Saudi “philanthrocapitalism” in Indonesian educational spaces

JAKARTA, Indonesia — An entourage of 1,500 people, consisting of more than 800 delegates, 25 princes and 10 ministers. Over 500 tons of cargo, including two Mercedes Benz limousines and two electric elevators. Seven planes. All for a one-week trip to Indonesia. The grandeur of the proposed visit by King Salman bin Abdul Aziz al-Saud, the monarch of

Jonathan Guyer Selected For Radcliffe Fellowship

      FOR IMMEDIATE RELEASE May 4, 2017   Contact: Karla Strobel Radcliffe Institute for Advanced Study, Harvard University | 617-495-8608 JONATHAN GUYER SELECTED AS 2017–2018 RADCLIFFE INSTITUTE FELLOW   Cambridge, Mass.— Institute of Current World Affairs fellow Jonathan Guyer has been

Beyond the Kitchen and Other Room: Where do Women and Girls Stand in Nigeria?

“When you give a woman a responsibility, she either abuses it or lets you down. I hope neither will happen in this case,” said the Head of Department (HOD) at the weekly team meeting of a Nigerian government institution in Lagos State as he introduced the new female Supervisor. It was about 8:15am as staff members stood outside in the usual

ICWA Trustee Mike Lampton Interviewed on Trump’s Taiwan Phone Call

ICWA Trustee Mike Lampton, among the world’s eminent China scholars, appeared December 6th on PRI’s ‘On Point’ to discuss ‘US-China Relations on Edge with President-elect Trump.’  The show, widely broadcast on NPR, featured Mike’s expert assessment of the impact of Trump’s phone call with the President of Taiwan.

Thanksgiving in Nigeria

Thanksgiving is not a holiday in Nigeria. Though, many churches across the country celebrate Thanksgiving Sundays – special days when people dress up in their best and most colorful outfits and bring exceptional thanksgiving offerings (money) to church. So, what did I do on November 24? Thanks to my globally-minded friends, I was able to commemorate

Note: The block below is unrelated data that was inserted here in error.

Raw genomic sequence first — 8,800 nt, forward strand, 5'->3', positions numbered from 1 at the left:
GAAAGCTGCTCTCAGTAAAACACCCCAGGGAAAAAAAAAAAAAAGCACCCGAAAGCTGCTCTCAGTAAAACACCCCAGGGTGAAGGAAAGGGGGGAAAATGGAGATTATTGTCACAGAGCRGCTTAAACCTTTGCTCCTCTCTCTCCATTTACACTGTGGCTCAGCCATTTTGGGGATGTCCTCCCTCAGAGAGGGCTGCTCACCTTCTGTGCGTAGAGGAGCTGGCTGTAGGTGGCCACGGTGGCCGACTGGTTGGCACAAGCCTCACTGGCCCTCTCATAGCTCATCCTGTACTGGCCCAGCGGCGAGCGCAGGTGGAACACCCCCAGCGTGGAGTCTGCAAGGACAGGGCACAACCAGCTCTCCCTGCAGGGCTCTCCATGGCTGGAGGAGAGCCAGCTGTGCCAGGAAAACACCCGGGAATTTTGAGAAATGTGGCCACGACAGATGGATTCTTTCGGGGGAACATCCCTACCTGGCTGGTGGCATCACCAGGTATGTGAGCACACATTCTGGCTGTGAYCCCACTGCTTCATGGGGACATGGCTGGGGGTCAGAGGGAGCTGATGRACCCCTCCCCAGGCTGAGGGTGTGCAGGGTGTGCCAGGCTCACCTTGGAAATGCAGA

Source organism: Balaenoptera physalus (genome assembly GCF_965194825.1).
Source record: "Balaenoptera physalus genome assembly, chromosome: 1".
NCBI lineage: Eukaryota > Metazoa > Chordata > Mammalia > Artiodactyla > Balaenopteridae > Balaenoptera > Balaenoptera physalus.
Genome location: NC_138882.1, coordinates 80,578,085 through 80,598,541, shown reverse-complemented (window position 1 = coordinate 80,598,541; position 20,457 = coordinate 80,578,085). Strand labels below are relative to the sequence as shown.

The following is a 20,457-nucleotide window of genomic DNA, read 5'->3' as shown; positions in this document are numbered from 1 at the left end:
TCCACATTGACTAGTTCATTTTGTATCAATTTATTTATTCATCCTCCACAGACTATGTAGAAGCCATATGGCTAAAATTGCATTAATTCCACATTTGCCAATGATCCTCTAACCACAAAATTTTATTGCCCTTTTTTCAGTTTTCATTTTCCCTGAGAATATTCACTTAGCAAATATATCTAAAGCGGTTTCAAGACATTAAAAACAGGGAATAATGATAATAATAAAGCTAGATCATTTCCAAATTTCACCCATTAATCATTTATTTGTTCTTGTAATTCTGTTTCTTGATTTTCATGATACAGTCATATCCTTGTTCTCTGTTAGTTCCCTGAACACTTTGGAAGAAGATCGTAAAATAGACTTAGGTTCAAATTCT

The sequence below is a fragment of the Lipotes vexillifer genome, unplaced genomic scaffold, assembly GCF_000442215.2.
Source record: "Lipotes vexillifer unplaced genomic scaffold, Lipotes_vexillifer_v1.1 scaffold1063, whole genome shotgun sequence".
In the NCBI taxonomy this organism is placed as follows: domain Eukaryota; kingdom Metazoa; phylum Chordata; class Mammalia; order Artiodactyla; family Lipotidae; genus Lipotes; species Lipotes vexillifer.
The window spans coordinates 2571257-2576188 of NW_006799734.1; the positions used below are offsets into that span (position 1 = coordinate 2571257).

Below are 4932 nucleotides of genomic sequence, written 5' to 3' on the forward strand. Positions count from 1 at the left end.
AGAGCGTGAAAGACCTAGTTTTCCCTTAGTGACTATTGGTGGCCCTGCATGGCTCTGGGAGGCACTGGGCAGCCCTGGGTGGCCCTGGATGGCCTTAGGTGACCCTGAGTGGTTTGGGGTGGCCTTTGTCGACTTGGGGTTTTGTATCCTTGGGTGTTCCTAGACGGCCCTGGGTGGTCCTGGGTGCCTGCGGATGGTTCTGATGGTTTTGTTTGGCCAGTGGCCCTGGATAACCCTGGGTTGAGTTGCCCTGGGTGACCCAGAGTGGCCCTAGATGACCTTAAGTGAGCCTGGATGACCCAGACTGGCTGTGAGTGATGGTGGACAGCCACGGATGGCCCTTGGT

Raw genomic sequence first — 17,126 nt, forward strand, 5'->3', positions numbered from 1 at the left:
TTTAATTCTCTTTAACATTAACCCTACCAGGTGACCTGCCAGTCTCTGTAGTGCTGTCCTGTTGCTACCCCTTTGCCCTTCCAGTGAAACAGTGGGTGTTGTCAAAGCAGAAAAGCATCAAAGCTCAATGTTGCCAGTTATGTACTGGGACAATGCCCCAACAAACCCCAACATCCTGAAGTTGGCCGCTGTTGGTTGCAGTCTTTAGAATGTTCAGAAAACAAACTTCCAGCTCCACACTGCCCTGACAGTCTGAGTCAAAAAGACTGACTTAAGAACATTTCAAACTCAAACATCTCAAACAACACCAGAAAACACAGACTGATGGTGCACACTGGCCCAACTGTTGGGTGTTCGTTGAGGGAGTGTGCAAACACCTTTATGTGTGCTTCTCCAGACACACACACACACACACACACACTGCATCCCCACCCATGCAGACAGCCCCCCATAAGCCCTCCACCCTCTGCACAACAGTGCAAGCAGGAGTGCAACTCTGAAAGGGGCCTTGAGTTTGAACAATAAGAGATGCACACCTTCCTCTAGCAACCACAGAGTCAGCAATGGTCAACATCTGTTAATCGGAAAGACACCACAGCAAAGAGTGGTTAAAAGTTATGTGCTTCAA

Mock Election: Egypt’s Pageantry, and America’s

November 14, 2016 The day before America’s presidential election, the American University in Cairo hosted a mock vote. My colleagues from the Cairo Review of Global Affairs handed out ballots to students. It was part of a promotional effort for the Fall 2016 issue, which focuses on “Democracy Deficits,” in America, Russia, Pakistan, and elsewhere.[1]

Cairo Comics, Between High and Low Art

I presented this paper, originally entitled “Alterative Origins of Arab Comics,” at the second annual Cairo Comix Festival on October 4, 2016, hosted at the American University in Cairo. It was part of a seminar day devoted to comics scholarship, including presentations from the British critic Paul Gravett and the French critic Jean-Pierre Mercier.

Honduras and the Hurricane

Under full sail, we enter the only bay in the world shared by three countries. It’s first light, and a stiff breeze disperses the overnight storms. A thunderstorm guarded the mouth of the bay last night, flashing and stomping but breaking up with the sunrise wind. When I take the helm and Josh goes below for some well-deserved sleep, the air cuts

Putin’s Meddling in the U.S. Elections: How It Helps Him Back Home

Concerned about Russian meddling in the US Presidential election?  In Foreign Affairs, past Fellow Gregory Feifer analyzes Putin’s motivations, both in election meddling and in recent Russian cyber attacks. *Access to the full article requires a subscription